In a sense participants such as Jan are exhibiting a sophisticated understanding akin to Derrida's (2000a, 2000b, 2005) insistence on the impossibility of 'pure' or 'absolute' hospitality. For Derrida, hospitality is precarious and conditional. That is, conditional on the host’s continuing favourable attitude to their guest(s). As well as exposing the migrants' perception of the precariousness of hospitality, Jan is also articulating what Richard Sennett calls a code of honour. Following Bourdieu, Sennett considers honour to suppose that 'an individual who sees himself through the eyes of others, who has need of others for his existence, because the image he has of himself is indistinguishable from that presented to him by other people' (Bourdieu, in Sennett 2003: 55). In this context, being honourable and honouring the host is an expression of gratitude which acknowledges a conditional welcome and the risks of appearing ungrateful (to one’s host), as such gratitude has ‘survival value’ (Komter 2005: 57). From Jan's perspective, his decision not to vote is in a cycle of gift (the vote) and counter-gift (deciding not to vote) that from Jan’s perspective is essential in sustaining social ties and social cohesion (Komter 2005: 57) in his adopted country.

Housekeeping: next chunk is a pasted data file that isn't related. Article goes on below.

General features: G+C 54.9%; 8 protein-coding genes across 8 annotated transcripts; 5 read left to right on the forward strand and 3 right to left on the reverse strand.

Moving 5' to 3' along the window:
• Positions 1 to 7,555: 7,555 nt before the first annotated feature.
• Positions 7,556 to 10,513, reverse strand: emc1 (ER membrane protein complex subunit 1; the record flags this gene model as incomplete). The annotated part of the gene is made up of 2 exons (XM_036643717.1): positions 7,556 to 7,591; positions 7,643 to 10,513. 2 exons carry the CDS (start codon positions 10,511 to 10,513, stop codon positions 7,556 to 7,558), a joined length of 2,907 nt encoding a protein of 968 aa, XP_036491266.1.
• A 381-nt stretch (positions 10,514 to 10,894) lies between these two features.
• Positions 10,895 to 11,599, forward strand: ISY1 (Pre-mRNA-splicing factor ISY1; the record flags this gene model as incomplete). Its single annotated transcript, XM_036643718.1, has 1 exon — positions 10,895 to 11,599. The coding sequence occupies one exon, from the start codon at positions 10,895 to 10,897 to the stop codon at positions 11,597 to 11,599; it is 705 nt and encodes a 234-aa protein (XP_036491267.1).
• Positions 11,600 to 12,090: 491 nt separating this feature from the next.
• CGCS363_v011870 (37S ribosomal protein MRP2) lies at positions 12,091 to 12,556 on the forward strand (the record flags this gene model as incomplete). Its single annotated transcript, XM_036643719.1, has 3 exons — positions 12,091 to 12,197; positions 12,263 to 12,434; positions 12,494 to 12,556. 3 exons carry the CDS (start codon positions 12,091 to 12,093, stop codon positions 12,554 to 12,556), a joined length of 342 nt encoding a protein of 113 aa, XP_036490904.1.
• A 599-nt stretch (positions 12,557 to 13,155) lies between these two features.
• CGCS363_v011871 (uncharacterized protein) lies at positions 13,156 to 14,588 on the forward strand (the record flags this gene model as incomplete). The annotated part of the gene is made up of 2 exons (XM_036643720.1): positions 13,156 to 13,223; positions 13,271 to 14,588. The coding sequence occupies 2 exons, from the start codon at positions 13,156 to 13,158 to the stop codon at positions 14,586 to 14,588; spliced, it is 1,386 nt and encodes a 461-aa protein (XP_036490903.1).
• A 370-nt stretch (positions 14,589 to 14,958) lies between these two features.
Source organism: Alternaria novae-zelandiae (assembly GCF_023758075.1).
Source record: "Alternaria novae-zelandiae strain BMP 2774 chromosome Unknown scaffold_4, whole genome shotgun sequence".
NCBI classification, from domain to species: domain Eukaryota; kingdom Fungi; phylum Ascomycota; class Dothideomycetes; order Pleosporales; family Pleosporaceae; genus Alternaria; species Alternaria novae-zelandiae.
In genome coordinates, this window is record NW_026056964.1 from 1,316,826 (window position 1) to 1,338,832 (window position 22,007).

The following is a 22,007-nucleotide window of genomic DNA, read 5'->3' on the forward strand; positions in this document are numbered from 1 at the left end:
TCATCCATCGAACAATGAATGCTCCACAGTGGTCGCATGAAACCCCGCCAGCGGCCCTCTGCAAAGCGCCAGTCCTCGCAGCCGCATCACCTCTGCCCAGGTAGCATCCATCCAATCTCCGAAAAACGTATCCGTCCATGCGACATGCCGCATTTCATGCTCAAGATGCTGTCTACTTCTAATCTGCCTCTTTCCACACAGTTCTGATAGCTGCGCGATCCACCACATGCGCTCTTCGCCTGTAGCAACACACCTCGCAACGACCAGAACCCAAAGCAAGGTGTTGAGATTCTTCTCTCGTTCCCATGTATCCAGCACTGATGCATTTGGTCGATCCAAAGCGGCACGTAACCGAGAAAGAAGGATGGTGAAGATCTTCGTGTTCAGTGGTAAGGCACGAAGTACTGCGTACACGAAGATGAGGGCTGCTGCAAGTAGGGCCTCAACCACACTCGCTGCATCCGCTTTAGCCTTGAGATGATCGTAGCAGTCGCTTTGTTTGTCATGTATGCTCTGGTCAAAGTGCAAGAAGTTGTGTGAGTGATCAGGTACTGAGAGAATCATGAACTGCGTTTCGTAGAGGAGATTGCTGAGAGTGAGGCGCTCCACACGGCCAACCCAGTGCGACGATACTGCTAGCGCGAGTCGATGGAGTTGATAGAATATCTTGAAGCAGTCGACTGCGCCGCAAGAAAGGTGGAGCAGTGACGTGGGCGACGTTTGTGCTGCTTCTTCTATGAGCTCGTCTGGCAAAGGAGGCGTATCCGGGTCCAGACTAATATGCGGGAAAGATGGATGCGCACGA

In contrast, other participants viewed their inclusion in the referendum as a more straightforward and unconditional gift or privilege. That is, as something Scotland has given EU migrants voluntarily without them asking or demanding this right. For a number of participants this gift or privilege was seen as ‘form of gesture’ and recognition of migrants’ presence and contribution to hosts communities. 

I think it’s a form of gesture and a way of showing one’s trust, because, on one hand, I think if one has lived here for a number of years, one should be considered a citizen of this country (..). I think it was a very valid and positive gesture, because no matter how you look at it, the immigrants who come here not only join the army of labour but also settle down here and contribute to the economy, plan their lives here and shape the culture of the country, and so I think they should totally have the right to vote as well.

Marta, 28, Web developer, Glasgow

The gift or privilege of being eligible to take part in the referendum was also associated with the need to reciprocate, 'give back'. This sentiment was expressed by Anna:

I feel that taking part in referendum is my privilege because I am not a citizen of this country. In Poland this is my duty, but here this is my privilege (…) the implications of this referendum are huge, thus this is huge decision. Because I’m eligible to vote I want to learn and know more and be able to decide wisely and responsively. 

Anna, 42, Teacher of German language, Glasgow

Here, the perception of Marta's and Anna’s right to vote in the referendum is regarded 'as a sign of honour, respect, and appreciation' (Komter 2005: 45). This was articulated by another participant thus: “…it makes me feel appreciated that Scots decided that because I live in this country I am eligible to take part in the referendum.” Marek Psychotherapist, 44, Edinburgh.